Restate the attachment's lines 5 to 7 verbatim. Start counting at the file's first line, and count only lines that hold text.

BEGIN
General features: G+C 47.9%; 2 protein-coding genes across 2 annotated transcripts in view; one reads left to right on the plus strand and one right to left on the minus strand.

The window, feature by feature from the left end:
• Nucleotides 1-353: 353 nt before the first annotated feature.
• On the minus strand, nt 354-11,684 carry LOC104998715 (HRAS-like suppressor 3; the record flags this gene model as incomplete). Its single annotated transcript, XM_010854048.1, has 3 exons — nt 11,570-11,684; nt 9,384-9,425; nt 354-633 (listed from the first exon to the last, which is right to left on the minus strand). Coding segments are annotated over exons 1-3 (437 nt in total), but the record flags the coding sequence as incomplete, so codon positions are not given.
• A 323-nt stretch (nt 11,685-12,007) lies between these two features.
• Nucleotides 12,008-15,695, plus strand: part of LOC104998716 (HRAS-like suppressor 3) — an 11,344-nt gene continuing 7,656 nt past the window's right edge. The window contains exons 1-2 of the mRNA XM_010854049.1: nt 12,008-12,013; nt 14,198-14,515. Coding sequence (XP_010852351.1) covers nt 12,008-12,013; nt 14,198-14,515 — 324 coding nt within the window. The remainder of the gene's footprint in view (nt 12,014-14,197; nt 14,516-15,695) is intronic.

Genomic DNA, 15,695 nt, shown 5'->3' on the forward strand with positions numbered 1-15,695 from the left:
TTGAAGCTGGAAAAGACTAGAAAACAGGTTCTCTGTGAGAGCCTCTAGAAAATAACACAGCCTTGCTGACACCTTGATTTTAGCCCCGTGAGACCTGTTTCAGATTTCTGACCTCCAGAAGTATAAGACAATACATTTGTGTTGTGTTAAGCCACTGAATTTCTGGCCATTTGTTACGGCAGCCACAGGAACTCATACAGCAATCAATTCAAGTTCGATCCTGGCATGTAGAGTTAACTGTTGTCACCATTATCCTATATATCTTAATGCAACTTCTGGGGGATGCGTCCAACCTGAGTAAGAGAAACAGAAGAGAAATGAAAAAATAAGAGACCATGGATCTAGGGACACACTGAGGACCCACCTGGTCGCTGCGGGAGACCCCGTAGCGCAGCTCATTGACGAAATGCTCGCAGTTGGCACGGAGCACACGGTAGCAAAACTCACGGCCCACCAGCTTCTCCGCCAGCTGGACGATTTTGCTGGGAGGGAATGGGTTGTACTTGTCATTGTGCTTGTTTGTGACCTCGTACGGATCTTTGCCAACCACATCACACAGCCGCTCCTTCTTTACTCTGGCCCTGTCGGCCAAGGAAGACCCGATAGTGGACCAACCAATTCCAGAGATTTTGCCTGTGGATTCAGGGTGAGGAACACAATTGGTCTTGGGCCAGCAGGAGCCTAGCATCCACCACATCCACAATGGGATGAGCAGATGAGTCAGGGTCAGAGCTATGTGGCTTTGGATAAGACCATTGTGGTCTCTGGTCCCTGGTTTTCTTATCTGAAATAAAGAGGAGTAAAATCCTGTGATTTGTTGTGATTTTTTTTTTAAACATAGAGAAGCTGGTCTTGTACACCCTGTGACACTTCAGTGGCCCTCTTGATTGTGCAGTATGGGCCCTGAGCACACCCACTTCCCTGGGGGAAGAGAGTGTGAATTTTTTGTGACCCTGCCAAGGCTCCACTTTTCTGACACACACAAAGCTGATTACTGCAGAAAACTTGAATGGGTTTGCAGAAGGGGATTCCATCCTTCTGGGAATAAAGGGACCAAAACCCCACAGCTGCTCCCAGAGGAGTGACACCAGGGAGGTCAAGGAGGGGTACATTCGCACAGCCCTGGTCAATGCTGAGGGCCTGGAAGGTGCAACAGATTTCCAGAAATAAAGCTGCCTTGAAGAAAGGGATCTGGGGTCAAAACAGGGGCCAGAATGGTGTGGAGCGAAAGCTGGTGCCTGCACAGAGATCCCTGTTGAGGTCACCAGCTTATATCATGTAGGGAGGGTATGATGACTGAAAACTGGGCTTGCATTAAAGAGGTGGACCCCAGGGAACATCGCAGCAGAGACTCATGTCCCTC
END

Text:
• A 323-nt stretch (nt 11,685-12,007) lies between these two features.
• Nucleotides 12,008-15,695, plus strand: part of LOC104998716 (HRAS-like suppressor 3) — an 11,344-nt gene continuing 7,656 nt past the window's right edge. The window contains exons 1-2 of the mRNA XM_010854049.1: nt 12,008-12,013; nt 14,198-14,515. Coding sequence (XP_010852351.1) covers nt 12,008-12,013; nt 14,198-14,515 — 324 coding nt within the window. The remainder of the gene's footprint in view (nt 12,014-14,197; nt 14,516-15,695) is intronic.

Genomic DNA, 15,695 nt, shown 5'->3' on the forward strand with positions numbered 1-15,695 from the left: